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Old 2008-07-15, 23:45   #67
FactorEyes
 
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Quote:
Originally Posted by xilman View Post
Even if the tritium is vented (and I'm not suggesting it should be), it's not much of a problem. The half-life is short and the electrons come off at very low energy.
This reminds me of the issue of uranium belched from coal-burning power plants. I recall a figure in tons that is greater the depleted uranium used in weapons in both Iraq wars, and in only one calendar year. This is, of course, non-depleted uranium we speak of, which is worse than depleted uranium. From a Scientific American article:

Quote:
Over the past few decades, however, a series of studies has called these stereotypes into question. Among the surprising conclusions: the waste produced by coal plants is actually more radioactive than that generated by their nuclear counterparts. In fact, fly ash—a by-product from burning coal for power—contains up to 100 times more radiation than nuclear waste.

At issue is coal's content of uranium and thorium, both radioactive elements. They occur in such trace amounts in natural, or "whole," coal that they aren't a problem. But when coal is burned into fly ash, uranium and thorium are concentrated at up to 10 times their original levels.

Fly ash uranium sometimes leaches into the soil and water surrounding a coal plant, affecting cropland and, in turn, food. People living within a "stack shadow"—the area within a half- to one-mile (0.8- to 1.6-kilometer) radius of a coal plant's smokestacks—might then ingest small amounts of radiation. Fly ash is also disposed of in landfills and abandoned mines and quarries, posing a potential risk to people living around those areas.

In a 1978 paper for Science, J. P. McBride at Oak Ridge National Laboratory (ORNL) and his colleagues looked at the uranium and thorium content of fly ash from coal-fired power plants in Tennessee and Alabama. To answer the question of just how harmful leaching could be, the scientists estimated radiation exposure around the coal plants and compared it with exposure levels around boiling-water reactor and pressurized-water nuclear power plants.

The result: estimated radiation doses ingested by people living near the coal plants were equal to or higher than doses for people living around the nuclear facilities. At one extreme, the scientists estimated fly ash radiation in individuals' bones at around 18 millirems (thousandths of a rem, a unit for measuring doses of ionizing radiation) a year. Doses for the two nuclear plants, by contrast, ranged from between three and six millirems for the same period. And when all food was grown in the area, radiation doses were 50 to 200 percent higher around the coal plants.
I harbor some suspicions of nuclear power, including even fusion -- if you must use remote handling for one year when cleaning up after several shots at a fusion reactor, you are looking at an industry in need of good oversight. However, I think we tend to overlook how truly nasty coal is. Any current means of producing significant quantities of energy requires a mess at some stage. A friend went to watch the coal trains rolling out of the Powder River Basin recently, and he came back a changed man: always one to make fun of environmentalists, he now turns off most of the lights in his home. He was appalled at the scale of the mining out there.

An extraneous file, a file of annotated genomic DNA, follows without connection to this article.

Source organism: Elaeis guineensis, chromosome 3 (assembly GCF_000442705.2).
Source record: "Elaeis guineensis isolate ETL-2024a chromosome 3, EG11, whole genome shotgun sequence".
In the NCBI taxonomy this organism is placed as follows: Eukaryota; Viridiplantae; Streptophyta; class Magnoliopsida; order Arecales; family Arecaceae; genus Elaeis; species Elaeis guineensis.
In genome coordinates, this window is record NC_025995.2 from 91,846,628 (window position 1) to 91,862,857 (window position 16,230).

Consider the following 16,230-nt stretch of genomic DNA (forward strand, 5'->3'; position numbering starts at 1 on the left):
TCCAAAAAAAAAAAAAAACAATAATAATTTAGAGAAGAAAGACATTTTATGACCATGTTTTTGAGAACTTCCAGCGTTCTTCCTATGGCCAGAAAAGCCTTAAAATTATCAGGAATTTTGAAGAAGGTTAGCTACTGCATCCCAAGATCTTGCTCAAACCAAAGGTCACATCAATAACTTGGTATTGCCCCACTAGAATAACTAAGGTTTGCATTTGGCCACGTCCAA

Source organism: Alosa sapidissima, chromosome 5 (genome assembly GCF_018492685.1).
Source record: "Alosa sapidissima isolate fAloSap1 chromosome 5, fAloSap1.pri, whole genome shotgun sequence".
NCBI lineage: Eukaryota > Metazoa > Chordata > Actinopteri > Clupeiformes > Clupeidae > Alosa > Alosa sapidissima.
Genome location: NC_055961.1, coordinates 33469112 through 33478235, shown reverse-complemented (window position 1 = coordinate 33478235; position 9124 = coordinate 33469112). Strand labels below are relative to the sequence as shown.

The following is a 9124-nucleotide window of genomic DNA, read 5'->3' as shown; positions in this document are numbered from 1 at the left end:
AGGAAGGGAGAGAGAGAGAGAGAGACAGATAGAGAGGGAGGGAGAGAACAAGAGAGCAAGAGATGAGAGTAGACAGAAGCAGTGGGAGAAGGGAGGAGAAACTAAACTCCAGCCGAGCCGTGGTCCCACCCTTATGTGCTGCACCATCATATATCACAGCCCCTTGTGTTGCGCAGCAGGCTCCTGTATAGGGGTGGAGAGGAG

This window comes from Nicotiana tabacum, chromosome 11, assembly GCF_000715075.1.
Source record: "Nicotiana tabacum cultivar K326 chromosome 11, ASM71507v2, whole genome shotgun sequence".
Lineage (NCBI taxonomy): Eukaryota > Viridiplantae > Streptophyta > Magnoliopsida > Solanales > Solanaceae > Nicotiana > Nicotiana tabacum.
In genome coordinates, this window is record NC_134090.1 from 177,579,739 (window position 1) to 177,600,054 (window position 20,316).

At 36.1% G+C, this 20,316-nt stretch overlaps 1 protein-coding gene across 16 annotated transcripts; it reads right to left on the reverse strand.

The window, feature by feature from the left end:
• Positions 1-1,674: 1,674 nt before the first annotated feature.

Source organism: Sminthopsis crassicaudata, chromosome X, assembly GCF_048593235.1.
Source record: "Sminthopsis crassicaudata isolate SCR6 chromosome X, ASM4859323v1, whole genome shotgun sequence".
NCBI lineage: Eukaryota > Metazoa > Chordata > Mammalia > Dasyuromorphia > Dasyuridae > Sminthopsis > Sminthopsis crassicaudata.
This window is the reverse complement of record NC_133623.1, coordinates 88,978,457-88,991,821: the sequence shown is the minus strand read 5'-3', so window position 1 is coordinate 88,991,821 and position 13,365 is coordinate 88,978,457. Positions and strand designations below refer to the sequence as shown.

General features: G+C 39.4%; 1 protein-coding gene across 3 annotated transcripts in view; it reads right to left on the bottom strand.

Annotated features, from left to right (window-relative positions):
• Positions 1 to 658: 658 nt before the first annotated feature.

One plant in Georgia (Schering?) requires 35 coal trains remain constantly in motion to feed its input stocks. If you have ever stood by as a 110-car coal drag runs past, you know that's serious diesel fuel, and an immense amount of coal.
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Old 2008-07-17, 12:48   #68
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Quote:
Originally Posted by FactorEyes View Post
This reminds me of the issue of uranium belched from coal-burning power plants. I recall a figure in tons that is greater the depleted uranium used in weapons in both Iraq wars, and in only one calendar year. This is, of course, non-depleted uranium we speak of, which is worse than depleted uranium. From a Scientific American article:



I harbor some suspicions of nuclear power, including even fusion -- if you must use remote handling for one year when cleaning up after several shots at a fusion reactor, you are looking at an industry in need of good oversight. However, I think we tend to overlook how truly nasty coal is. Any current means of producing significant quantities of energy requires a mess at some stage. A friend went to watch the coal trains rolling out of the Powder River Basin recently, and he came back a changed man: always one to make fun of environmentalists, he now turns off most of the lights in his home. He was appalled at the scale of the mining out there.

One plant in Georgia (Schering?) requires 35 coal trains remain constantly in motion to feed its input stocks. If you have ever stood by as a 110-car coal drag runs past, you know that's serious diesel fuel, and an immense amount of coal.
I found some decent reference information on coal fly ash, its' radioactive element concentration and vulnerability to acid leaching that I included earlier in this thread (and gratuitously include again now):
Quote:
Originally Posted by only_human View Post
Reading this thread, on balance it looks like coal energy production is not given nearly the same scrutiny for environmental and even strategic nuclear risk factors that nuclear energy production receives. As for radioactivity of coal fly-ash I found this to be helpful:
Google Answers Q: Nuclear radiation per MMBtu for coal plants
This led to these interesting sources of additional information:
Radioactive Elements in Coal and Fly Ash: Abundance, Forms, and Environmental Significance
Coal Combustion: Nuclear Resource or Danger